It is estimated that the world uses 129 billion disposable masks every month.
With a lifespan of around 450 years, environmental researchers are concerned about an ecological timebomb.
According to the United Nations, a staggering 75% of face masks end up in landfill or waterways.
Face masks have been mandated by most governments at one time or another during the Covid pandemic. Masks are currently compulsory for most activities in NSW and Victoria for the duration of the current lockdowns, with health officials directing people to change them regularly during use.
It was estimated in an article by the National Centre for Biotechnology Information that the daily generation of used face masks during the first wave and second wave of the pandemic in Victoria was between 104 and 160 tons.
The same article goes on to warn that the Melbourne experienced a 70% rise in illegally dumped waste, including PPE, during the first lockdown separate to the additional Covid related waste.
Mandating mask wearing for most of the world’s 9 billion people has created an extraordinary amount of dangerous excess plastic which has been killing marine life.
Despite the compulsory health mandates, there has been little control over the disposal of PPE despite studies showing that Covid can live on the mask for up to a week.
‘Disposable masks are made of polypropylene (PP) and high-density polyethylene (HDPE) used in the production of non-woven fabrics using a melt-blown process.’ - from Disposable over Reusable Face Masks: Public Safety or Environmental Disaster?
Concerns over environmental damage led to many people using reusable fabric masks instead of mass-produced PPE which is made primarily in China.
However, with the rise of highly transmissible Covid variants like the Delta strain, governments in some countries have begun to restrict the use of reusable masks in public places over concerns that most do not have a high enough filtration efficiency. This policy decision to protect public health has accelerated the waste problem.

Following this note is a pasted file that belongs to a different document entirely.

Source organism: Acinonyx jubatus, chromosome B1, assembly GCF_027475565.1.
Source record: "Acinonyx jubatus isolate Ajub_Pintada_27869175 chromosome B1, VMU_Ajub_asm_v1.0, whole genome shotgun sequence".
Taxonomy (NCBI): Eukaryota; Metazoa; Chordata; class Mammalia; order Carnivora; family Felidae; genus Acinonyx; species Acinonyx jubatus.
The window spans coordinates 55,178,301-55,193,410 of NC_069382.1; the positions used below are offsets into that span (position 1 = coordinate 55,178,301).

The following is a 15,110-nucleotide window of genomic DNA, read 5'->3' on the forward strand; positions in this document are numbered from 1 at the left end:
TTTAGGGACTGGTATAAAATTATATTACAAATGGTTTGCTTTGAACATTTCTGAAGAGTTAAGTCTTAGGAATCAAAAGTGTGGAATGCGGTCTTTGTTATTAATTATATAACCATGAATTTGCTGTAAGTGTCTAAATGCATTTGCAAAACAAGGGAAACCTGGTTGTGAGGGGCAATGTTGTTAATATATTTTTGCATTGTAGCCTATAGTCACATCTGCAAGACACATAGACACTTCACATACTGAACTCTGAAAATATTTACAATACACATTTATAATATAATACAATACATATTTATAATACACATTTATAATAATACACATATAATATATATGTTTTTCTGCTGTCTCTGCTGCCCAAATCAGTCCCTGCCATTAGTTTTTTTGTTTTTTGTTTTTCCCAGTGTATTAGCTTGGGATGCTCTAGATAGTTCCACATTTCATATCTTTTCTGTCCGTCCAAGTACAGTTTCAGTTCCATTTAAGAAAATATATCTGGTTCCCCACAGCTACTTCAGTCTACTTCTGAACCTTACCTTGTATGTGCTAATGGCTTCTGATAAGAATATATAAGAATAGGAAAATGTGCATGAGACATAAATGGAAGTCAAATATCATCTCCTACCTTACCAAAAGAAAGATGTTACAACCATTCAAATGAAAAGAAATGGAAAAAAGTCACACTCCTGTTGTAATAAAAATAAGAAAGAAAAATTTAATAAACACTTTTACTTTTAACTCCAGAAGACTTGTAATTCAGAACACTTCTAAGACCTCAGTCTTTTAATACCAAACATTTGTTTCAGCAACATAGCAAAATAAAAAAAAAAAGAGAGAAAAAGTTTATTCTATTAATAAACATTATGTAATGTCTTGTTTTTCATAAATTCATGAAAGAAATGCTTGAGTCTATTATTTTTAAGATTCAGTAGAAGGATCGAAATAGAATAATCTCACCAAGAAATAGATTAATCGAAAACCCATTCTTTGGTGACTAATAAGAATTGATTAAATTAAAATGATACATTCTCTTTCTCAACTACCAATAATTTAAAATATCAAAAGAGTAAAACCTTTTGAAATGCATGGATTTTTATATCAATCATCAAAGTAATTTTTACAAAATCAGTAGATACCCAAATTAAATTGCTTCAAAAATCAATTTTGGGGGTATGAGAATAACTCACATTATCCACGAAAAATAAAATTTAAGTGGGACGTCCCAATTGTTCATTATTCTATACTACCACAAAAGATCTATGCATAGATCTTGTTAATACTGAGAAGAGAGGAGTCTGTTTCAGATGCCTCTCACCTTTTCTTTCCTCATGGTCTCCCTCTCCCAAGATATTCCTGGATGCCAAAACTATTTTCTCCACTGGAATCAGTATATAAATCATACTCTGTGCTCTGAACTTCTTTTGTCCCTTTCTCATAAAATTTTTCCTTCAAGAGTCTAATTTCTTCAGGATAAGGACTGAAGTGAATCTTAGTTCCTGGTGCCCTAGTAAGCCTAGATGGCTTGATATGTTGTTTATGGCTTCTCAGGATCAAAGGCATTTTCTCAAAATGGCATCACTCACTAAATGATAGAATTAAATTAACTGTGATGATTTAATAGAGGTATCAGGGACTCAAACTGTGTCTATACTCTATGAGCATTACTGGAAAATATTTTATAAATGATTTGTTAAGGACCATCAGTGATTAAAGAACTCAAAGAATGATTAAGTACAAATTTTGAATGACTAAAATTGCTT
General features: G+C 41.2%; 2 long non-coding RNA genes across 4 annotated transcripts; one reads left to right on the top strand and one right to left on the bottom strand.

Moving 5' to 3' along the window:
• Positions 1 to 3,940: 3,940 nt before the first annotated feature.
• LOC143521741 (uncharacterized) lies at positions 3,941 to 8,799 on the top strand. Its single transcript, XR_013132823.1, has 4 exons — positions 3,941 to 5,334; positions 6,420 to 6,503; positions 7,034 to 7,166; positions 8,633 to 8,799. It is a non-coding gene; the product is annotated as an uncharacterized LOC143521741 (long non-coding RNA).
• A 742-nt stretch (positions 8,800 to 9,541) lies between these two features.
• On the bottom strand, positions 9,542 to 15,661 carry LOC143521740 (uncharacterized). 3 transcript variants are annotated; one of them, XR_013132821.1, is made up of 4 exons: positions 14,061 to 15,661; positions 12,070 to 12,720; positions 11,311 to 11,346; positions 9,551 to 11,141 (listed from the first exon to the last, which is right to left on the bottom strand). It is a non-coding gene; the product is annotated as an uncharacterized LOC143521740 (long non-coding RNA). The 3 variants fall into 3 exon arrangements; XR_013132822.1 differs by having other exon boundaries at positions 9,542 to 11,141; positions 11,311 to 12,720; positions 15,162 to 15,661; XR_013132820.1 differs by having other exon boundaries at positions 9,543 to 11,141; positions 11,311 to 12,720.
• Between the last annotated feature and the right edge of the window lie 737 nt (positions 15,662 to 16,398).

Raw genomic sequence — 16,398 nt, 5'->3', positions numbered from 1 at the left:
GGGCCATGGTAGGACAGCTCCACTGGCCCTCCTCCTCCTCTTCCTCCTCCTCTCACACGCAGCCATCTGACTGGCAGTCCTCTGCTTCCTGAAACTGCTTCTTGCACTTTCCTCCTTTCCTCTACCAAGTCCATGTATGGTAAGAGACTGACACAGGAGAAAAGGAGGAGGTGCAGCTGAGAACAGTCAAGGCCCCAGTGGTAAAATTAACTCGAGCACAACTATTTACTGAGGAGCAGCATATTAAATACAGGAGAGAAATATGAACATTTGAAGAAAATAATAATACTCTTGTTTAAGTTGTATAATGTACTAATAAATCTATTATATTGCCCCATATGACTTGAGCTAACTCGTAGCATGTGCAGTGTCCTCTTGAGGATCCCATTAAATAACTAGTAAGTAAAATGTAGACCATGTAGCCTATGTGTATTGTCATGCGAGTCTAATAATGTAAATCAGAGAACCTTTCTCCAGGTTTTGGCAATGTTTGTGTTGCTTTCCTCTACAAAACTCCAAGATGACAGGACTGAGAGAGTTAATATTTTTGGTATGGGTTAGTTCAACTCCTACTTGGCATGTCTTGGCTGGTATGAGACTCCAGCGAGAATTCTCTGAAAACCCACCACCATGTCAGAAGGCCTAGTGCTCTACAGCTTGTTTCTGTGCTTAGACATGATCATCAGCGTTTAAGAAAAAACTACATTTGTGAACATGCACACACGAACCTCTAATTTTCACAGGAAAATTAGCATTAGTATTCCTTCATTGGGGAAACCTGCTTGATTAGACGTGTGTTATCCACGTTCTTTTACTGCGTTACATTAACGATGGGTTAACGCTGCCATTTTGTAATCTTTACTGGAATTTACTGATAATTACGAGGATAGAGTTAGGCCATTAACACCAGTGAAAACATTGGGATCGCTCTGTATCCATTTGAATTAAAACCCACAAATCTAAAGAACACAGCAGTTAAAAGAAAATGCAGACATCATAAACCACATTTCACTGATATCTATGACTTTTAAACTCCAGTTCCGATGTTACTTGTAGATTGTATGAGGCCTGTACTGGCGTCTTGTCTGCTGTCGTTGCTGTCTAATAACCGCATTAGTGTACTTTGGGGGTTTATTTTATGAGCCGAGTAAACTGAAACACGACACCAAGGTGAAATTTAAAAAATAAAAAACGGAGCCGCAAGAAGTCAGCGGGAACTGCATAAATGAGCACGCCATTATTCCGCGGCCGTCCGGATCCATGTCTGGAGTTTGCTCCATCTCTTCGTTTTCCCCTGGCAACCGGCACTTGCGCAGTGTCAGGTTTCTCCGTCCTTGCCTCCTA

While hospitals provide hazardous waste disposal for Covid masks, the general population has been throwing them in the bin or straight onto the ground.
Over a 1000 face masks washed up on Lord Howe Island while the waters of the Mediterranean have reported masks floating like a smack of jellyfish with the seabed choked by latex gloves and bottles of hand sanitiser.
“With all the alternatives, plastic isn’t the solution to protect us from Covid. That’s the message,” said Joffrey Peltier, from Opération Mer Propre.
There is some hope. A new road base material has been explored as a possible solution to recycling face masks by researchers at RMIT University in Melbourne.
The study, which is published in the Science of the Total Environment journal, is one of the first to test the waters of civil applications for the global waste nightmare. It claims that 'each kilometre of road will save 93 tonnes of waste entering landfills'.
“This initial study looked at the feasibility of recycling single-use face masks into roads and we were thrilled to find it not only works, but also delivers real engineering benefits,” Dr Mohammad Saberian said. “We hope this opens the door for further research, to work through ways of managing health and safety risks at scale and investigate whether other types of PPE would also be suitable for recycling.”
Various state premiers, including the NSW Minister for Energy and the Environment Matt Kean, have unveiled recent plans to cut most single use plastics by 2025.
While single use plastic bags in supermarkets have already been banned, at least two premiers have announced a further ban of disposable coffee cups, take away cutlery, straws, stirrers, cotton buds and polystyrene packing in the next 12 months after legislation was successfully passed.
Face masks, gloves, and bottle of hand sanitiser are not on the list of banned items despite playing an arguably more significant role in Australia’s plastic waste problem.
Leaders remain largely silent on the impact of Covid-related waste and the impact it has had on the nation’s green targets.
The Victorian Environmental Protection Authority (EPA) has suggested that the ear loops of masks should be cut before being thrown in the rubbish to stop wildlife becoming tangled.